Hitting The Trunk Road: A Little More Love For Levon

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After the passing of any musician respected by his peers and/or beloved by a widespread audience, it’s become customary for their friends and family to organize one final concert to serve as a public memorial. Experience Hendrix tours notwithstanding, these commemorative shows are typically charitable affairs and often produce some memorable and genuinely heartfelt moments. At Wembley Stadium, the surviving members of Queen welcomed a slew of singers to honor Freddie Mercury (and raise AIDS awareness), Paul McCartney and Ringo Starr offered moving tributes at the Concert for George held at Royal Albert Hall and the unfortunate passing of Ahmet Ertegun brought the surviving members of Led Zeppelin together for their finest performance since the death of John Bonham. This October, those touched and influenced by Levon Helm gathered together at the IZOD Center in East Rutherford, New Jersey to honor The Band’s lovably cantankerous drummer. As far as concert memorials go, the Love For Levon concert may go down as one of the best.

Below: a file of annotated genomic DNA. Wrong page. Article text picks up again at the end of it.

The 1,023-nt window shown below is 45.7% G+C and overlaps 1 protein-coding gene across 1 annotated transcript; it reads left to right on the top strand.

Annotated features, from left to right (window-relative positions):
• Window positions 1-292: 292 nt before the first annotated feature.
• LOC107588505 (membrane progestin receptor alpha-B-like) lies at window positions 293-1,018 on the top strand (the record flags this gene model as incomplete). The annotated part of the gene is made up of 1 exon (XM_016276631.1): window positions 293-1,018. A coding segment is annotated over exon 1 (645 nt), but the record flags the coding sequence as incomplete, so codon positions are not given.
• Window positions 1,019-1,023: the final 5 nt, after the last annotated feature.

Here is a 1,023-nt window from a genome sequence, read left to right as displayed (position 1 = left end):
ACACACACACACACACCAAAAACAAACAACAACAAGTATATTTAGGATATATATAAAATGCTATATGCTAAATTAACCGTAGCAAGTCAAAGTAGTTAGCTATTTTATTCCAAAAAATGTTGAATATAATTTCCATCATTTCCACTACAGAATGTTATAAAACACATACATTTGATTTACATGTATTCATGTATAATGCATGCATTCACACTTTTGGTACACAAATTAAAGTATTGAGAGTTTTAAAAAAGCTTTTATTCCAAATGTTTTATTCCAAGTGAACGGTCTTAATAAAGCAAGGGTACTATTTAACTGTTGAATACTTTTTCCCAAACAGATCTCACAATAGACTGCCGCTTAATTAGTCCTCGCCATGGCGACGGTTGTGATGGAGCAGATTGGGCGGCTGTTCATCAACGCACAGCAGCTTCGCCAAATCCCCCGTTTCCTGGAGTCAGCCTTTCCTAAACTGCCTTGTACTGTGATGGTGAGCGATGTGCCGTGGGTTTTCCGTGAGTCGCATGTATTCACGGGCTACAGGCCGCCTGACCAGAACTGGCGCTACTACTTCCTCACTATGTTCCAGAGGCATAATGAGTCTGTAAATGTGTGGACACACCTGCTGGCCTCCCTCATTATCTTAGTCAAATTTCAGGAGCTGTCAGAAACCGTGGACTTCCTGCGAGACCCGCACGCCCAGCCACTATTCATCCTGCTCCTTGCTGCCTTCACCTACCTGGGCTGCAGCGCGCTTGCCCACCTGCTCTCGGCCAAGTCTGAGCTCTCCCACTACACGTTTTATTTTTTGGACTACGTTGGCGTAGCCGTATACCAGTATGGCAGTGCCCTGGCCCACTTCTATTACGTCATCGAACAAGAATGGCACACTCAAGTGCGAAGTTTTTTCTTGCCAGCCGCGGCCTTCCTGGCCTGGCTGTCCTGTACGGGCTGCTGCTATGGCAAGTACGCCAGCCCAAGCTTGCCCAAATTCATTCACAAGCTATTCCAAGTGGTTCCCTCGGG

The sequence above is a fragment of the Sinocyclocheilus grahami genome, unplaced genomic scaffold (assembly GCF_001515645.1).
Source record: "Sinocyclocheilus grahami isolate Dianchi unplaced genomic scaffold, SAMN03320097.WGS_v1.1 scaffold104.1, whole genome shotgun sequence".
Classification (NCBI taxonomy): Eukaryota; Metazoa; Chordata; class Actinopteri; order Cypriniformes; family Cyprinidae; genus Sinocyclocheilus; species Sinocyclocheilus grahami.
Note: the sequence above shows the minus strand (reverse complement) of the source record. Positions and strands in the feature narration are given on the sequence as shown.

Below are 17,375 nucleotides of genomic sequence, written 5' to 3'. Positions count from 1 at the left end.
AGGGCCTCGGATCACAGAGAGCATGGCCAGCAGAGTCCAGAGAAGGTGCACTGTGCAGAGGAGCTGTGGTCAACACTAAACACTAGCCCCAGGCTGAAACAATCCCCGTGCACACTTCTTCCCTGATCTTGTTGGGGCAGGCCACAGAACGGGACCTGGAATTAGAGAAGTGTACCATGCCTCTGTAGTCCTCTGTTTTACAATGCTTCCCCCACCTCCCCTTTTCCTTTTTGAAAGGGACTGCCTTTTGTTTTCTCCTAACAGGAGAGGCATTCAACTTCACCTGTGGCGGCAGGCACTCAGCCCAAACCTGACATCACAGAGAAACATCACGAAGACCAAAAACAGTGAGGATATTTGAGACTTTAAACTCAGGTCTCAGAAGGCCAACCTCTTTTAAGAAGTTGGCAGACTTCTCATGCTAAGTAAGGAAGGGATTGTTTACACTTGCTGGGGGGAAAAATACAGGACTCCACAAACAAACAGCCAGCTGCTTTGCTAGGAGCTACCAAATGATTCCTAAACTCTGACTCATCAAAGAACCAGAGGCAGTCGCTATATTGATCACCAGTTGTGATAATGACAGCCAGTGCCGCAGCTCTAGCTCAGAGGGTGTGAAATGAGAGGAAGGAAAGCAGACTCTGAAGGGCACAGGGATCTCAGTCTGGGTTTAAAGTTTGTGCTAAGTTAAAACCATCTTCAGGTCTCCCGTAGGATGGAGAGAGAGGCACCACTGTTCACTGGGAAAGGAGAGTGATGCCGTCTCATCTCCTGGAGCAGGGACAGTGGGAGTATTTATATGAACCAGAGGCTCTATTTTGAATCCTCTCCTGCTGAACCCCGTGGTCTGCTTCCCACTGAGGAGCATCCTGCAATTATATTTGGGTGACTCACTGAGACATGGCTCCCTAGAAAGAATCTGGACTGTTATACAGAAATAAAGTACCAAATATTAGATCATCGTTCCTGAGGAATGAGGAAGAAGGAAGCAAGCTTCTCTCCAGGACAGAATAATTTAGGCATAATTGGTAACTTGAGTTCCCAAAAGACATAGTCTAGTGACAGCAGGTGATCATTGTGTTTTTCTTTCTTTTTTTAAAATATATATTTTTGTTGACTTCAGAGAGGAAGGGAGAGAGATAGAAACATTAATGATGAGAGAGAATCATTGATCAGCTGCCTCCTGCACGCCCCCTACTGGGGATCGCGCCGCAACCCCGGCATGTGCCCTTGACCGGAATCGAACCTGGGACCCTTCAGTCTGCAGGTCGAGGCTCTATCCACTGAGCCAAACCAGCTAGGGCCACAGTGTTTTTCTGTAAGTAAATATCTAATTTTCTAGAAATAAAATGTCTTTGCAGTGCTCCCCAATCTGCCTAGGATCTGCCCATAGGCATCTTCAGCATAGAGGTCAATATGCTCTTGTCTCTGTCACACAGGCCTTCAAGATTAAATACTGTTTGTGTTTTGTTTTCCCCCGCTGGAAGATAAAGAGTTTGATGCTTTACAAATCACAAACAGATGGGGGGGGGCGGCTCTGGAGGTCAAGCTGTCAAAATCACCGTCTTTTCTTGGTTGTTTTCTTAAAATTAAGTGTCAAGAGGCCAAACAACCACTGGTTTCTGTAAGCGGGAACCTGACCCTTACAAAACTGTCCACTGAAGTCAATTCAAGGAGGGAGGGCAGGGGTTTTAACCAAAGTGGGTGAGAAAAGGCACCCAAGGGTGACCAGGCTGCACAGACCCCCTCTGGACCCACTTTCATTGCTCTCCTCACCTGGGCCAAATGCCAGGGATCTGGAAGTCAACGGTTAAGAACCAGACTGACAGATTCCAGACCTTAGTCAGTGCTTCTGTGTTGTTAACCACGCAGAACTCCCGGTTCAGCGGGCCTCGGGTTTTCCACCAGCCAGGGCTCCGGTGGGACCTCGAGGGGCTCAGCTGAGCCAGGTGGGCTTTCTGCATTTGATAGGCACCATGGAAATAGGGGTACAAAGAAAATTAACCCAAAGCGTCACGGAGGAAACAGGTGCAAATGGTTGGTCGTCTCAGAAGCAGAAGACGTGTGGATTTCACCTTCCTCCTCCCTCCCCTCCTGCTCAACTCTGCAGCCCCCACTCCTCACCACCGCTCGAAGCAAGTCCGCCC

[Photo by Jeremy Gordon]

By now, especially if you’re reading this column on this site, you are intimately familiar with who sang what with whom and that the fantasy booking revolving around Bob Dylan and Robbie Robertson never gained hold outside of the active imaginations of those that likely still believe they can clap Tinkerbell back to health. Larry Campbell, Levon’s long time bandleader, anchored the house band which featured those integral to the warmth and success of the Midnight Rambles, namely Teresa Williams, Levon’s daughter Amy, guitarist Jim Weider, bassist Byron Isaacs, keyboardist Brian Mitchell and the horn section of Steven Bernstein, Eric Lawrence, Clark Gayton, Jay Collins and Howard Johnson as well as Don Was and Kenny Aronoff.